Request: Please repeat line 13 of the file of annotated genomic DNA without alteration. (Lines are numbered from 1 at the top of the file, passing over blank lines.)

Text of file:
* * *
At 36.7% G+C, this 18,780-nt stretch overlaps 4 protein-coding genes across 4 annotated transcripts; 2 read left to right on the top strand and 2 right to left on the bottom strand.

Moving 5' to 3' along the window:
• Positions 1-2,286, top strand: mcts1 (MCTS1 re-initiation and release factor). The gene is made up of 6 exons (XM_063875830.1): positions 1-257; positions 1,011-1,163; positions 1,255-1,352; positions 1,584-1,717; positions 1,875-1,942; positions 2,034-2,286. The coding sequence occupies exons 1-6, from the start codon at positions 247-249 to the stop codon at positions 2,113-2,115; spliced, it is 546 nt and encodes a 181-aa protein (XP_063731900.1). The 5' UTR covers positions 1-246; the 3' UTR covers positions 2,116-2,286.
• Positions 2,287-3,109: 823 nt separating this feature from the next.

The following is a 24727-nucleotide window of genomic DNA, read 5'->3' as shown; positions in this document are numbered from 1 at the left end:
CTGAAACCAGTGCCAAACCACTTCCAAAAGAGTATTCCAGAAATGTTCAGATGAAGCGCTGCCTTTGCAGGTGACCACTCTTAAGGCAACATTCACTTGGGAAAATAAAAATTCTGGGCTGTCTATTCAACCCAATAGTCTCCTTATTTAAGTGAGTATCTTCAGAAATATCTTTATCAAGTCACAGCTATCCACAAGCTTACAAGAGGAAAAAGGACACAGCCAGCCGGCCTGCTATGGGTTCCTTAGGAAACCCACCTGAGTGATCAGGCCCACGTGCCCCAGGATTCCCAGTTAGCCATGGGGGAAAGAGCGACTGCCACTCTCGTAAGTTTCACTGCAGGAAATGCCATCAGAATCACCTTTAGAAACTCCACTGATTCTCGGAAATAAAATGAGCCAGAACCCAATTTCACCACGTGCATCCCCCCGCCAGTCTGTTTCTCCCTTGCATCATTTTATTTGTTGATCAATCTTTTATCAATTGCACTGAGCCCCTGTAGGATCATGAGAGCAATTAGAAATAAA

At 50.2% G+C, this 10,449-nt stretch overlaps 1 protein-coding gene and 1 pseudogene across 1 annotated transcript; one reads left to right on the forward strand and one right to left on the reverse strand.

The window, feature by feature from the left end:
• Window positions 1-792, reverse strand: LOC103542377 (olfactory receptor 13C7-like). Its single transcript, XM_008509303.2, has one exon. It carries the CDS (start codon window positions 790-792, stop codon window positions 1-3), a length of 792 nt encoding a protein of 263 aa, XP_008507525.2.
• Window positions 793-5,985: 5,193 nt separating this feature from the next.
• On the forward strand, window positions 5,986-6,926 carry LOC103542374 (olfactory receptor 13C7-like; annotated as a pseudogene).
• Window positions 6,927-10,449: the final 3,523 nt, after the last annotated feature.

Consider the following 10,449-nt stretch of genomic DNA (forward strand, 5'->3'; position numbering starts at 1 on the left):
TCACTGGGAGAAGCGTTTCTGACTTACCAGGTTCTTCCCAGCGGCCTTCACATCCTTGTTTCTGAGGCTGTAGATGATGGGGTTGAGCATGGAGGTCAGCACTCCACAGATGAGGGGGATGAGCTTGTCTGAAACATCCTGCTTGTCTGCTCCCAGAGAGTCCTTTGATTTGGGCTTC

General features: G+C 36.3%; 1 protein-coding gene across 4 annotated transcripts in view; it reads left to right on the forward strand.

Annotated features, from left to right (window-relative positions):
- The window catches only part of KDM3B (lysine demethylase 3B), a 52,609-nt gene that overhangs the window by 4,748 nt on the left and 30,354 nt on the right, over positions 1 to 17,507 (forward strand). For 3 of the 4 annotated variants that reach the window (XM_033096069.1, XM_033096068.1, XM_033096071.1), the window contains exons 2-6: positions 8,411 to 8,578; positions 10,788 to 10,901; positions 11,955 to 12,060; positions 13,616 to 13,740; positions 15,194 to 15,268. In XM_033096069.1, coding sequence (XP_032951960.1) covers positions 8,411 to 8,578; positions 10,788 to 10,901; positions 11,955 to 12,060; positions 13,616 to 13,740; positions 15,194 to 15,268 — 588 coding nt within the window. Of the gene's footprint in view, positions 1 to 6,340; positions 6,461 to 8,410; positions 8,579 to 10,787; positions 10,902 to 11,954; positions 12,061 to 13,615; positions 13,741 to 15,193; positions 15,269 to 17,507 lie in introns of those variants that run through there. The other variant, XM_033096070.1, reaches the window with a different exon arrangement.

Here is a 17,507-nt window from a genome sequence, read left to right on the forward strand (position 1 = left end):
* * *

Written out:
Consider the following 10,449-nt stretch of genomic DNA (forward strand, 5'->3'; position numbering starts at 1 on the left):